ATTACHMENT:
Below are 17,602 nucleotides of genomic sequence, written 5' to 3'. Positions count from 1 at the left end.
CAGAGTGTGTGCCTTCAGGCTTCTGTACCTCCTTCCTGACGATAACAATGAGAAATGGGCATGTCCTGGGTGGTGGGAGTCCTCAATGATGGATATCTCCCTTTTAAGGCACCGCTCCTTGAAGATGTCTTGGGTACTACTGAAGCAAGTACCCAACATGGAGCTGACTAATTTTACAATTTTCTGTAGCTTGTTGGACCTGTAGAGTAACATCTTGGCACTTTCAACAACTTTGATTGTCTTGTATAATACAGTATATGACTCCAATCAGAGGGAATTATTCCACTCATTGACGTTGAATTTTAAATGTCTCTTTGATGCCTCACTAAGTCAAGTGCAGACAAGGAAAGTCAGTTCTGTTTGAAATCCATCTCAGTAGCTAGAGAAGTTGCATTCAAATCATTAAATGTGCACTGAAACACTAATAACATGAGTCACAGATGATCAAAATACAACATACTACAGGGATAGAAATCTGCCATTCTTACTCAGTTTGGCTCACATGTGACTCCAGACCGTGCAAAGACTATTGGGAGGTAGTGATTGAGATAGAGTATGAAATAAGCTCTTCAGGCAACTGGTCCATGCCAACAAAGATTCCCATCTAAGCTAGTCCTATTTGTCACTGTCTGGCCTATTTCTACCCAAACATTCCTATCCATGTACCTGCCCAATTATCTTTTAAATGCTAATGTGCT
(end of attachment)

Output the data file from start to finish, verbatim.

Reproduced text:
Below are 17,602 nucleotides of genomic sequence, written 5' to 3'. Positions count from 1 at the left end.
CAGAGTGTGTGCCTTCAGGCTTCTGTACCTCCTTCCTGACGATAACAATGAGAAATGGGCATGTCCTGGGTGGTGGGAGTCCTCAATGATGGATATCTCCCTTTTAAGGCACCGCTCCTTGAAGATGTCTTGGGTACTACTGAAGCAAGTACCCAACATGGAGCTGACTAATTTTACAATTTTCTGTAGCTTGTTGGACCTGTAGAGTAACATCTTGGCACTTTCAACAACTTTGATTGTCTTGTATAATACAGTATATGACTCCAATCAGAGGGAATTATTCCACTCATTGACGTTGAATTTTAAATGTCTCTTTGATGCCTCACTAAGTCAAGTGCAGACAAGGAAAGTCAGTTCTGTTTGAAATCCATCTCAGTAGCTAGAGAAGTTGCATTCAAATCATTAAATGTGCACTGAAACACTAATAACATGAGTCACAGATGATCAAAATACAACATACTACAGGGATAGAAATCTGCCATTCTTACTCAGTTTGGCTCACATGTGACTCCAGACCGTGCAAAGACTATTGGGAGGTAGTGATTGAGATAGAGTATGAAATAAGCTCTTCAGGCAACTGGTCCATGCCAACAAAGATTCCCATCTAAGCTAGTCCTATTTGTCACTGTCTGGCCTATTTCTACCCAAACATTCCTATCCATGTACCTGCCCAATTATCTTTTAAATGCTAATGTGCT